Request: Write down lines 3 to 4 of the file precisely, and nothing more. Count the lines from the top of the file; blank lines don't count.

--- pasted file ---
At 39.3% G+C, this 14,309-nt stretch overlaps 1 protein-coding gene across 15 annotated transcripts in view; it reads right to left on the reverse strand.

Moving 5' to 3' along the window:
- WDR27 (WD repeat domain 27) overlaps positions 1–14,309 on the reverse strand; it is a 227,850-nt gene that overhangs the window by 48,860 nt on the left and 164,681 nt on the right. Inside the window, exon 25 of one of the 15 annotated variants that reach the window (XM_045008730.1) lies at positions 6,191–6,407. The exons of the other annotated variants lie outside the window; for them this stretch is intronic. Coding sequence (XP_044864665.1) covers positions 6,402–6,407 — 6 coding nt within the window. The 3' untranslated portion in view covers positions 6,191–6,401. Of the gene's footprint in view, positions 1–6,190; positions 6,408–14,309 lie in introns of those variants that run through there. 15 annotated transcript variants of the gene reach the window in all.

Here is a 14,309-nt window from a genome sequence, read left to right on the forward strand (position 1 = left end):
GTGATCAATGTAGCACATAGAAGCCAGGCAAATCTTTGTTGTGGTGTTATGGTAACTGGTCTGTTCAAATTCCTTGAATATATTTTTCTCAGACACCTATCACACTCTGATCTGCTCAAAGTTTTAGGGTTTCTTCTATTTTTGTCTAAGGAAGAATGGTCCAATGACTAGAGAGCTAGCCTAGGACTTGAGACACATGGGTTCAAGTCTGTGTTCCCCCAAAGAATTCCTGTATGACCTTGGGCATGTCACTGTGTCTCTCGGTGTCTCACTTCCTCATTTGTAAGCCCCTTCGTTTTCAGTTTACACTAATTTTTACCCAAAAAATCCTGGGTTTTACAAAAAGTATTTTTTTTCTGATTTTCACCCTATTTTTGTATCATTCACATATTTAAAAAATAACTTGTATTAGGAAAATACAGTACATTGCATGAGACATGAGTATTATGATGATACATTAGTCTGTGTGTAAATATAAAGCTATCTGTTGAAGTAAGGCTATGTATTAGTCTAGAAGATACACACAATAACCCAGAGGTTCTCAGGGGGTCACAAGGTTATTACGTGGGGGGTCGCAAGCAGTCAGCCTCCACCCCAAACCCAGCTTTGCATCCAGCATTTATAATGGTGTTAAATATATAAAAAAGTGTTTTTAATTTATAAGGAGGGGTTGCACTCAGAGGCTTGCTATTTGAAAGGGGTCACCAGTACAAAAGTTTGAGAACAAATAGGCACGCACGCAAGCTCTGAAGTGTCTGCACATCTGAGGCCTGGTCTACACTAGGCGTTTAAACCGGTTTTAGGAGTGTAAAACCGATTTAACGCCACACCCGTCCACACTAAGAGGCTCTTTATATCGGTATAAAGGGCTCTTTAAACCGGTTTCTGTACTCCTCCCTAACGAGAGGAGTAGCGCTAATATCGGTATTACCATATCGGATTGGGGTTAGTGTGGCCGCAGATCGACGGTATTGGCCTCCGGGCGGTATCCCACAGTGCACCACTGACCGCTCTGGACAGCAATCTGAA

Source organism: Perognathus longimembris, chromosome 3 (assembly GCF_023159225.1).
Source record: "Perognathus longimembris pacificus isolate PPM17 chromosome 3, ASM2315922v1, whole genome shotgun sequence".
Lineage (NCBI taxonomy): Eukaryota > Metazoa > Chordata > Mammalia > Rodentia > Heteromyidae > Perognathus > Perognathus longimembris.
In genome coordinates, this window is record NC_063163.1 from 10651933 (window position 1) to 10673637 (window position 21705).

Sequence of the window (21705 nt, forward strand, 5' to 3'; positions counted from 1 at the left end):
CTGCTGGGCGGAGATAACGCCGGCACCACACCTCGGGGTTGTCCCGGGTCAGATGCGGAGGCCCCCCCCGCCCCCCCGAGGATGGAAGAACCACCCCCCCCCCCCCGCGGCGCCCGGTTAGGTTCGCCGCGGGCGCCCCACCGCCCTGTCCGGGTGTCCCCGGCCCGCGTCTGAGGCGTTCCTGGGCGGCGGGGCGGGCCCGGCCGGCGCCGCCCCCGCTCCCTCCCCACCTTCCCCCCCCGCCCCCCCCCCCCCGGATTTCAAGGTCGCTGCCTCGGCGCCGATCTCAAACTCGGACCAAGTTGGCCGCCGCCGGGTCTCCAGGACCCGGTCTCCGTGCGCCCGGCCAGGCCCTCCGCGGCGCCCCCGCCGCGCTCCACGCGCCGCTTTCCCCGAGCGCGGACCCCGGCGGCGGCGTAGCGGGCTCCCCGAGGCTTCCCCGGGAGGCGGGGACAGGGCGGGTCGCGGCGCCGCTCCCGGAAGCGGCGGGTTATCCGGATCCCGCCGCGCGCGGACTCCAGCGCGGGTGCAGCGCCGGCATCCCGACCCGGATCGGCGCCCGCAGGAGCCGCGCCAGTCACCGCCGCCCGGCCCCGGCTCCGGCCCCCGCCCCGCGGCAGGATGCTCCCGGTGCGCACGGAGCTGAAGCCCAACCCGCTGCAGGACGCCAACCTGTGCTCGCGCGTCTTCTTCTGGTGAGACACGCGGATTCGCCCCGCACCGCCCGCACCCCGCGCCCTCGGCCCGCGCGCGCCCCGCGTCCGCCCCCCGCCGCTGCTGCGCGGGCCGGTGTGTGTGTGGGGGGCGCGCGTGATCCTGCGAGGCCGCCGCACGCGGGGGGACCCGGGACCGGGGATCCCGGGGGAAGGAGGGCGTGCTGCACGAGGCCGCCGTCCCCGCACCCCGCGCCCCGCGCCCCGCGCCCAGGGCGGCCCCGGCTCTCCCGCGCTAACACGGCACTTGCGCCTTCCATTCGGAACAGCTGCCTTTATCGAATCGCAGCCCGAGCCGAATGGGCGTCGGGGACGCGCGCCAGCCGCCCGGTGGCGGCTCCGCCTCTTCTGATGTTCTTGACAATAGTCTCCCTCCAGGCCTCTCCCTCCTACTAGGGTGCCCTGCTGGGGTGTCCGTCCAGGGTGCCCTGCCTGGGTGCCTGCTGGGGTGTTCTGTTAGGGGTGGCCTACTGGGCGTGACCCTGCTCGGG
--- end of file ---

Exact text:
- WDR27 (WD repeat domain 27) overlaps positions 1–14,309 on the reverse strand; it is a 227,850-nt gene that overhangs the window by 48,860 nt on the left and 164,681 nt on the right. Inside the window, exon 25 of one of the 15 annotated variants that reach the window (XM_045008730.1) lies at positions 6,191–6,407. The exons of the other annotated variants lie outside the window; for them this stretch is intronic. Coding sequence (XP_044864665.1) covers positions 6,402–6,407 — 6 coding nt within the window. The 3' untranslated portion in view covers positions 6,191–6,401. Of the gene's footprint in view, positions 1–6,190; positions 6,408–14,309 lie in introns of those variants that run through there. 15 annotated transcript variants of the gene reach the window in all.

Here is a 14,309-nt window from a genome sequence, read left to right on the forward strand (position 1 = left end):